City Worker Vasquez and Jim Zalewski in the pump room preparing to remove the rack cabinet. The "DANGER 4800 VOLTS" was the artist's way of asking workers not to disturb the locked cabinet or its contents.
Note In the image to the right, notice the gray water line on the cabinet's wall from one of the two floods that occurred when inept workers drained the pool into the pump room. Jim Zalewski observed that the century of Light artwork became a very expensive electro-plating unit and deposited its copper circuit traces on the walls of the cabinet.
This is the interior of the cabinet in the underground pump room west of the fountain's pool. The Sym1 microprocessor is the top unit. The multi colored cable is connected to the "Kluge-a-face" board. this board is a unit that conditions the Sym1's output and corrects for some errors in the desifgn of the sensor and light boards. The nine ribbon cables carry signals from the light control boards to the solid state switching relays below. The power supply for the electronics with its fan can be seen below the rack of sensors and light boards.
The microphone was housed in this protective cage. It was disconnected when residents observed that motorists learned that they could activate the sculpture by beeping their car horns.
These are the 144 solid state relays that supply the
60 watt incandescent lamps that comprise the mandala's display.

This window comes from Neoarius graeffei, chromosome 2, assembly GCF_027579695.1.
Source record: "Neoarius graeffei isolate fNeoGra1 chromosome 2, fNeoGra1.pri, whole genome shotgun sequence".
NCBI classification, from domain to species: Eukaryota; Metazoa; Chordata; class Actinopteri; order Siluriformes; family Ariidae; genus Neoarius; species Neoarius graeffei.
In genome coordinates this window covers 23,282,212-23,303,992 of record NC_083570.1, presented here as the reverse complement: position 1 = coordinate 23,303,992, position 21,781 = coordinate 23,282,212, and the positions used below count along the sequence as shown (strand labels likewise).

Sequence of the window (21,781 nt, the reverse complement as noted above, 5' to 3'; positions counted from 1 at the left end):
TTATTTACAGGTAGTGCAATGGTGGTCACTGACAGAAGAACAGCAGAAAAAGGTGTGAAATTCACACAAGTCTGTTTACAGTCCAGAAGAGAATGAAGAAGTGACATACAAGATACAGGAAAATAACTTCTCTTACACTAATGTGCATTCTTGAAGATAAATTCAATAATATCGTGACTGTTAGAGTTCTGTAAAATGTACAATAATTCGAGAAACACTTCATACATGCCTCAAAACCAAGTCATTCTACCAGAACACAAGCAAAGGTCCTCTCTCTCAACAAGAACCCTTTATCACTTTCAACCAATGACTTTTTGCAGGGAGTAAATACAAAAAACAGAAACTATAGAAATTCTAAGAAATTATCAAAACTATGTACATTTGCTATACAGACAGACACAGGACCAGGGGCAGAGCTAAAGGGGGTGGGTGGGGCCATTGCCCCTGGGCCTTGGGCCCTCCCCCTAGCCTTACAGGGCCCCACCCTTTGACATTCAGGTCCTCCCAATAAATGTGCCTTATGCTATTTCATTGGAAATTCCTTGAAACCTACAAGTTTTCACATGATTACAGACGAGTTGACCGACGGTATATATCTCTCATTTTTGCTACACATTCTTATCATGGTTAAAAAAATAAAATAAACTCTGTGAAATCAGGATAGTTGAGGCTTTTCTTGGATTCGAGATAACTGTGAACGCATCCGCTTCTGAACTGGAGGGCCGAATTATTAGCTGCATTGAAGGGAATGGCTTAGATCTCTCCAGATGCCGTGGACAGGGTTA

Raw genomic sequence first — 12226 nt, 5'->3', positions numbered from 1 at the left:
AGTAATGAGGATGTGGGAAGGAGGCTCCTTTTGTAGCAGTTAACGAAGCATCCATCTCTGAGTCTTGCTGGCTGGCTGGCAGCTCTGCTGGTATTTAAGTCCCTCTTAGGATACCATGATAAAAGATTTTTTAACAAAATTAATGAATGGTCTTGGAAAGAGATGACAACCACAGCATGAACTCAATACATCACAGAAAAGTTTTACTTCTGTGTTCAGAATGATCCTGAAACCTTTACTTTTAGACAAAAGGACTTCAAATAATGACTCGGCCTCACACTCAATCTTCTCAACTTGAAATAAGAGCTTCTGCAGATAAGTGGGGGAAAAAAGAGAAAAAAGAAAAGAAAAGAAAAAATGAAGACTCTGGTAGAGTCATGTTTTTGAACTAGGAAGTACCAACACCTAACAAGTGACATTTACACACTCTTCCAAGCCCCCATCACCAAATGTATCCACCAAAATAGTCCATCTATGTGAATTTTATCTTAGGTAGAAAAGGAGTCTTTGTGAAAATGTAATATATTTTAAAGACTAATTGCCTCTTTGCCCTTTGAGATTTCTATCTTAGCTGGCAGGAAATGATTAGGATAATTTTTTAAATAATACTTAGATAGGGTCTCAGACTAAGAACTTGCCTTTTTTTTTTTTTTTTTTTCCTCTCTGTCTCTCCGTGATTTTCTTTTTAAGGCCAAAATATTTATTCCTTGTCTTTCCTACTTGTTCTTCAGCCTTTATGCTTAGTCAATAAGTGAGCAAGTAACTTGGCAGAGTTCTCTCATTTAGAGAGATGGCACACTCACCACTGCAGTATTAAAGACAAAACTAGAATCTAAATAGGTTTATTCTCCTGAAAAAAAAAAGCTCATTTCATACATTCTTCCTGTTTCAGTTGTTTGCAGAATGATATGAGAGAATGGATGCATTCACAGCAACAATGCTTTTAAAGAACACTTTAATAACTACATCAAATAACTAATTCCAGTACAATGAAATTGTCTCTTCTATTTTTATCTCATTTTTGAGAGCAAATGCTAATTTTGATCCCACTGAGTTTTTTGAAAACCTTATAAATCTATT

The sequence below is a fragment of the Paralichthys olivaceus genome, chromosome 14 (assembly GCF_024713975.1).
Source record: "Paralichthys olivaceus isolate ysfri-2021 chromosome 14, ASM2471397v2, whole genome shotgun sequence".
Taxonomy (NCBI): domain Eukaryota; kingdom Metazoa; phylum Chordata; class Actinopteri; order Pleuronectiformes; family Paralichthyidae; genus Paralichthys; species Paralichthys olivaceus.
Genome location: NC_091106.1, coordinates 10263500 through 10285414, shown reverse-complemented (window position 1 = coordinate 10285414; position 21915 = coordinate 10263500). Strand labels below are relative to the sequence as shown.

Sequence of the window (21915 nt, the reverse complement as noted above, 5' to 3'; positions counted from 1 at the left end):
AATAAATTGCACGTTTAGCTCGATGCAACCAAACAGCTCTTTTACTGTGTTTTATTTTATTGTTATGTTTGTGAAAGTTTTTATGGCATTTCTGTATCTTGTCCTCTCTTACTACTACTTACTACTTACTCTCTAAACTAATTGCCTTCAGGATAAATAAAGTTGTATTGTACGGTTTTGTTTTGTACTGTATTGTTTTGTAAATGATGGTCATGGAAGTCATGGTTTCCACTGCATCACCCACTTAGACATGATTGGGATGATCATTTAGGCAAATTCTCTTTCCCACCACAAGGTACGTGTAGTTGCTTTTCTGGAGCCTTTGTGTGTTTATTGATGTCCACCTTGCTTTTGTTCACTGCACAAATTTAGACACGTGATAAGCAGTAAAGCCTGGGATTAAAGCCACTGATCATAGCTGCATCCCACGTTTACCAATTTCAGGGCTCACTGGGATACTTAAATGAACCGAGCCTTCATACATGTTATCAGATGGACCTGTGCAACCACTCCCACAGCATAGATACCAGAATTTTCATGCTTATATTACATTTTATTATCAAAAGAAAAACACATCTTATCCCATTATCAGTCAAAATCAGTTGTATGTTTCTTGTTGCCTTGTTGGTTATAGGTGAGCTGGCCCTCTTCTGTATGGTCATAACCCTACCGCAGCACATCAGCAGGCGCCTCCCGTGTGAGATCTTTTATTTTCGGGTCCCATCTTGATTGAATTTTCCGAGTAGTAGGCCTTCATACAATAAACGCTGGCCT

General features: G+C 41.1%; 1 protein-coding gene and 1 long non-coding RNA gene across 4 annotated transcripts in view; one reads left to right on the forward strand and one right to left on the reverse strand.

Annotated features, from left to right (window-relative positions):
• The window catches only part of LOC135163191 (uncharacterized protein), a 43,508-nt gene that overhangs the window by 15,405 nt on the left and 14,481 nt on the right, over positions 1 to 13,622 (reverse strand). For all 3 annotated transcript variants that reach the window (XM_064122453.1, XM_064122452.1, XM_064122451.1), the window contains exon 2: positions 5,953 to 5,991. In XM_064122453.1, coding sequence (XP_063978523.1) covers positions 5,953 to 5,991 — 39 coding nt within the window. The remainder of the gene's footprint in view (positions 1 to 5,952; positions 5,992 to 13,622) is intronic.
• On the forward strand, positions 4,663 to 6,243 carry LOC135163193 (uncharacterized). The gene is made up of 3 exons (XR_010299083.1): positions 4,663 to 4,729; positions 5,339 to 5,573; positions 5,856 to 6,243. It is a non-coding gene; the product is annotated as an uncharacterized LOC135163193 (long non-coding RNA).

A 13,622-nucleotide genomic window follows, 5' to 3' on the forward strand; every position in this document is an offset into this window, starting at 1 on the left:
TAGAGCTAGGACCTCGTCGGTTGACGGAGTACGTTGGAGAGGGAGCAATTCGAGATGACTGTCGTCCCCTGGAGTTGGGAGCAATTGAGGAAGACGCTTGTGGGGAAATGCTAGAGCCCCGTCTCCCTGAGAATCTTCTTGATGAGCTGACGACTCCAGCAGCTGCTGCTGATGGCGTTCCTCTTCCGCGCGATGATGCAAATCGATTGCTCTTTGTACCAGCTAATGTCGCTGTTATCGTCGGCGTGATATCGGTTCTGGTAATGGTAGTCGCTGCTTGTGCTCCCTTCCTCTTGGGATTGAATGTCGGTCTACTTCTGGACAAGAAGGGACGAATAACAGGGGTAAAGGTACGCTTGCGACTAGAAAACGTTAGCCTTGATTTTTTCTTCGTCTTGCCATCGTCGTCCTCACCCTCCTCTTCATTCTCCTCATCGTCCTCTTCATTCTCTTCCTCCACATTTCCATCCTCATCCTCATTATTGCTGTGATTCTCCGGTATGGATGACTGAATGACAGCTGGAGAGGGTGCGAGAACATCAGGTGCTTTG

Until it was discovered that each relay contained a hidden fuse,
darkened lights were a serious mystery.
Attached to the column's right side, the small cylinder angled down to watch the area in front of the fountain is a Doppler radar unit that senses the size/speed of anything in its field. the is also a photo cell in the cylinder that senses day or night.
Photo cell, light control and radar circuits designed by Rene Vega and laid out by Jim Pallas
Renee Vega working into the wee hours -1979
(Left) a sample of the incredibly elegant language Mims created to control the lights. With minimal instruction a child can write code to sample the sensors and program the mandala's behavior. programming can be done on the PROGMOD and ported to the Century of Light.
Randy Mims working a Whee! moment in 2006
When city inspectors asked for a drawing of the steel structure of the mandala, they were incredulous that Pallas intended to build it with out a drawing. by simply laying the parts out on the floor and welding them together. They insisted on a drawing of a "typical cross-section" of the structure. Pallas explained that there was no typical cross section. and convinced them that they could get the information about the integrity of the structure from a scale model -above and left- that he would provide.
The mandala was welded from 1" square steel rod with 8" hexagonal discs on which to mount the lamps.
Pallas attaching the 12" acrylic globes. With the plastic globes and the ready availability of fist sized stones in the pool, there was much talk of possible vandalism. The only "vandalism" occurred when the sponsor of the artwork insisted on mounting a bronze tablet on the side of the pool. Pallas advised substituting concrete or stone - something of no intrinsic value- instead of bronze. The sponsor insisted on bronze and claimed it would be securely mounted to the pool's side. It disappeared in a week.
The mandala was hoisted to the top of the support column and bolted to a n 18' column 12' in diameter.